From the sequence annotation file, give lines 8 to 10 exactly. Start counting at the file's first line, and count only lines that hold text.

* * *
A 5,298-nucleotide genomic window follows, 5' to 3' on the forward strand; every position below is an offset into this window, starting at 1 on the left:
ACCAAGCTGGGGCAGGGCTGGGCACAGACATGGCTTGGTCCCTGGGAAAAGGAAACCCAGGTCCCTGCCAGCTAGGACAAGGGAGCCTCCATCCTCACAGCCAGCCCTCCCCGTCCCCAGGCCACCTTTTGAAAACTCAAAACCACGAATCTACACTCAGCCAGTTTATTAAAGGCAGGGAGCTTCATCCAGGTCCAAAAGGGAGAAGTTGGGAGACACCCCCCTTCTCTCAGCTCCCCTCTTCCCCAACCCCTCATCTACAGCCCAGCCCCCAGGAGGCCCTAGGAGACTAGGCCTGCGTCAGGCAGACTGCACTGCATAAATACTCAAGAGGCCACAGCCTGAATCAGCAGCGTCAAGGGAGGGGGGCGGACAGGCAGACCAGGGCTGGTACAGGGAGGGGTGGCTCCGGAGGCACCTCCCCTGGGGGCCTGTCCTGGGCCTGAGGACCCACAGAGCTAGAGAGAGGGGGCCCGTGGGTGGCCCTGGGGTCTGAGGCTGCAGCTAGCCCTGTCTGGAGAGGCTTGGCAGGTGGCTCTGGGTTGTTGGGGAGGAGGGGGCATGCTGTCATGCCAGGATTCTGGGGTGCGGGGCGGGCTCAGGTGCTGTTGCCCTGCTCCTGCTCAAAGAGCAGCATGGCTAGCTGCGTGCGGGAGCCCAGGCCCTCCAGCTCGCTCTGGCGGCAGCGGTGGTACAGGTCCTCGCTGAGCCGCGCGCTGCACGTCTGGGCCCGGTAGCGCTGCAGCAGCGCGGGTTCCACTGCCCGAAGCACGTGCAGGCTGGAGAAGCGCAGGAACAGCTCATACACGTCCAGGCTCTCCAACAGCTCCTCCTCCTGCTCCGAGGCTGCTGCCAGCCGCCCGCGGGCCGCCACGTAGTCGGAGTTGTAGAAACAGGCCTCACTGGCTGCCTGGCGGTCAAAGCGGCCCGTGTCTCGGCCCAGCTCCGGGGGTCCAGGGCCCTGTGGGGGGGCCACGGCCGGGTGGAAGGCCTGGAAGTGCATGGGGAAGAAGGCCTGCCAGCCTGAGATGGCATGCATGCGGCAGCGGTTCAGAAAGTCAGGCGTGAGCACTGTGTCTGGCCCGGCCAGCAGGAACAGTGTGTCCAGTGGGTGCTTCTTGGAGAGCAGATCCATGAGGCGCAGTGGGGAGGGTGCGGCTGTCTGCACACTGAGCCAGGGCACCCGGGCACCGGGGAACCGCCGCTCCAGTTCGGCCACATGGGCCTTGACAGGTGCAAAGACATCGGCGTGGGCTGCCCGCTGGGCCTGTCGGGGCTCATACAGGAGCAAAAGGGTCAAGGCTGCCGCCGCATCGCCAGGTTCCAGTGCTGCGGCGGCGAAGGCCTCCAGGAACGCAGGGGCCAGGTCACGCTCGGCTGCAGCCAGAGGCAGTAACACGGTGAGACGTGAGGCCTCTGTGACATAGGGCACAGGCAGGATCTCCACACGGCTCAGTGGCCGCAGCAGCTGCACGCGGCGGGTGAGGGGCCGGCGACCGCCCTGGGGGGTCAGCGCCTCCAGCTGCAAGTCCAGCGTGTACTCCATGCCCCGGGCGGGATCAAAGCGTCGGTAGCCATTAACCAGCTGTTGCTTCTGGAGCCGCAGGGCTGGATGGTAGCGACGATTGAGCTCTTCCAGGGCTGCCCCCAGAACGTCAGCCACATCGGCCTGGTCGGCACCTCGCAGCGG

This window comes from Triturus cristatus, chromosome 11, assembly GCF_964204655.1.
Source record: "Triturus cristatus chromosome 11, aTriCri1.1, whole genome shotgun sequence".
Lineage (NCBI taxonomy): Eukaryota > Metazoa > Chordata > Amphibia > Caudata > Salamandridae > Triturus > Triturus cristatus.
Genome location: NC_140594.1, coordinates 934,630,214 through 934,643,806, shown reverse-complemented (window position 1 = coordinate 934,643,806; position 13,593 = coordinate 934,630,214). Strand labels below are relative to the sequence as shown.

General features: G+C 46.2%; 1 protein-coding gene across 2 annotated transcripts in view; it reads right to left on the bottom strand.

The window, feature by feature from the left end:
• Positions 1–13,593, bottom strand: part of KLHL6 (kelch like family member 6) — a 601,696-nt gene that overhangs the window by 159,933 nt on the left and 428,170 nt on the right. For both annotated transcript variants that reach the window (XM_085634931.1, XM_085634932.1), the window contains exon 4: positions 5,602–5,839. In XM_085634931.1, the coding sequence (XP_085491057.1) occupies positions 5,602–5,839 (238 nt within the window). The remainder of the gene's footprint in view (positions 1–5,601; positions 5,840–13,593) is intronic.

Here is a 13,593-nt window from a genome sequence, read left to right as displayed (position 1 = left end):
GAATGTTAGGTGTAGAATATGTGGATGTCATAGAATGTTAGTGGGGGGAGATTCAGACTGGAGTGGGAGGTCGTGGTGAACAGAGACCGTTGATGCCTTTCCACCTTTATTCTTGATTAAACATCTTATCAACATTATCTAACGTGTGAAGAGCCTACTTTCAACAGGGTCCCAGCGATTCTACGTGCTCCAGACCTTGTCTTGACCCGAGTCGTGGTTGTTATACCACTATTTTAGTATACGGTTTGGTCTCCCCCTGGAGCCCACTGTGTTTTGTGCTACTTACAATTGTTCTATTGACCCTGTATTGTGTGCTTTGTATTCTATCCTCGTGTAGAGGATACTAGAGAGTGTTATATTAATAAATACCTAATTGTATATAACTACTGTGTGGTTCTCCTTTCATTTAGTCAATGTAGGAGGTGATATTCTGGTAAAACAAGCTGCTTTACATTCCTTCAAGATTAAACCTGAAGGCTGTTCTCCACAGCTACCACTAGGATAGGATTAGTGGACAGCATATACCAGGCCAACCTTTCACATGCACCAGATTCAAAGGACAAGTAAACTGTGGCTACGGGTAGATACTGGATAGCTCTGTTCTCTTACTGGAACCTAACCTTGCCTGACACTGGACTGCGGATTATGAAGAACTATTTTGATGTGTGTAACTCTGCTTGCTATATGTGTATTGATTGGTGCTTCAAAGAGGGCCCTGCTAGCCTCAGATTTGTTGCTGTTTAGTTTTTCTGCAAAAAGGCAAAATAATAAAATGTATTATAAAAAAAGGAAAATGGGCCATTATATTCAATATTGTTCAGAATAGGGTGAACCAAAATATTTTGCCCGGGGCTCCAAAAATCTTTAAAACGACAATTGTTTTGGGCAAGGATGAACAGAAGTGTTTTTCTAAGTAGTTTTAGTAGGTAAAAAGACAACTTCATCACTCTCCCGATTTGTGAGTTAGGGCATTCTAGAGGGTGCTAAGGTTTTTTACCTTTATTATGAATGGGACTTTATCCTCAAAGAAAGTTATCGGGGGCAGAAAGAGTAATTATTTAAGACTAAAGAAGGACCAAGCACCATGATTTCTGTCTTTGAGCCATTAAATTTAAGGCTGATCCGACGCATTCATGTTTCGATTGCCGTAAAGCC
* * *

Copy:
The window, feature by feature from the left end:
• Positions 1–13,593, bottom strand: part of KLHL6 (kelch like family member 6) — a 601,696-nt gene that overhangs the window by 159,933 nt on the left and 428,170 nt on the right. For both annotated transcript variants that reach the window (XM_085634931.1, XM_085634932.1), the window contains exon 4: positions 5,602–5,839. In XM_085634931.1, the coding sequence (XP_085491057.1) occupies positions 5,602–5,839 (238 nt within the window). The remainder of the gene's footprint in view (positions 1–5,601; positions 5,840–13,593) is intronic.

Here is a 13,593-nt window from a genome sequence, read left to right as displayed (position 1 = left end):